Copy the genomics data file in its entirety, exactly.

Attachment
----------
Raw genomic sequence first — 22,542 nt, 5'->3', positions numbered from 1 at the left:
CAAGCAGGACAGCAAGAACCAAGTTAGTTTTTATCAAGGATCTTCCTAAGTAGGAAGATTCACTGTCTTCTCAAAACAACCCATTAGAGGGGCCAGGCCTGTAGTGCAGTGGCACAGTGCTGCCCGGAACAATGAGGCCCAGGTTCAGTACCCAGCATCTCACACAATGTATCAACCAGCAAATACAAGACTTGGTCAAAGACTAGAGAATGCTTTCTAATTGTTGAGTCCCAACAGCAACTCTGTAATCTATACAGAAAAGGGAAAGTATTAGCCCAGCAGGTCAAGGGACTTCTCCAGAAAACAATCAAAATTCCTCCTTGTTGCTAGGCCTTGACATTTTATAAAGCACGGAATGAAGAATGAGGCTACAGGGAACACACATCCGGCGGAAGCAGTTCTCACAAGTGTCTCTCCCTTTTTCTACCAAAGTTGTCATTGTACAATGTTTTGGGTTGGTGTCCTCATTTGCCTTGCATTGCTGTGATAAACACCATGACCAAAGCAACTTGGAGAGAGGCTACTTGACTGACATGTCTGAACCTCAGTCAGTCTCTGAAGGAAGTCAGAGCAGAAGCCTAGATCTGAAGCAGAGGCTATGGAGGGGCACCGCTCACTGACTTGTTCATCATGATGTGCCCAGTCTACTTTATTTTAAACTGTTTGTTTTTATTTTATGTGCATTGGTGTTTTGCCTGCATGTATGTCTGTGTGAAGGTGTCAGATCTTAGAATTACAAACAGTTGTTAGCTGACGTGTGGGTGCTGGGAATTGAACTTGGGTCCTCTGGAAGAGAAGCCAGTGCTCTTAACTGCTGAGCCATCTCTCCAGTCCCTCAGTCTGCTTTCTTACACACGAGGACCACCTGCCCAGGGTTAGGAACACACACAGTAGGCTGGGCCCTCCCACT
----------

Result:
Raw genomic sequence first — 22,542 nt, 5'->3', positions numbered from 1 at the left:
CAAGCAGGACAGCAAGAACCAAGTTAGTTTTTATCAAGGATCTTCCTAAGTAGGAAGATTCACTGTCTTCTCAAAACAACCCATTAGAGGGGCCAGGCCTGTAGTGCAGTGGCACAGTGCTGCCCGGAACAATGAGGCCCAGGTTCAGTACCCAGCATCTCACACAATGTATCAACCAGCAAATACAAGACTTGGTCAAAGACTAGAGAATGCTTTCTAATTGTTGAGTCCCAACAGCAACTCTGTAATCTATACAGAAAAGGGAAAGTATTAGCCCAGCAGGTCAAGGGACTTCTCCAGAAAACAATCAAAATTCCTCCTTGTTGCTAGGCCTTGACATTTTATAAAGCACGGAATGAAGAATGAGGCTACAGGGAACACACATCCGGCGGAAGCAGTTCTCACAAGTGTCTCTCCCTTTTTCTACCAAAGTTGTCATTGTACAATGTTTTGGGTTGGTGTCCTCATTTGCCTTGCATTGCTGTGATAAACACCATGACCAAAGCAACTTGGAGAGAGGCTACTTGACTGACATGTCTGAACCTCAGTCAGTCTCTGAAGGAAGTCAGAGCAGAAGCCTAGATCTGAAGCAGAGGCTATGGAGGGGCACCGCTCACTGACTTGTTCATCATGATGTGCCCAGTCTACTTTATTTTAAACTGTTTGTTTTTATTTTATGTGCATTGGTGTTTTGCCTGCATGTATGTCTGTGTGAAGGTGTCAGATCTTAGAATTACAAACAGTTGTTAGCTGACGTGTGGGTGCTGGGAATTGAACTTGGGTCCTCTGGAAGAGAAGCCAGTGCTCTTAACTGCTGAGCCATCTCTCCAGTCCCTCAGTCTGCTTTCTTACACACGAGGACCACCTGCCCAGGGTTAGGAACACACACAGTAGGCTGGGCCCTCCCACT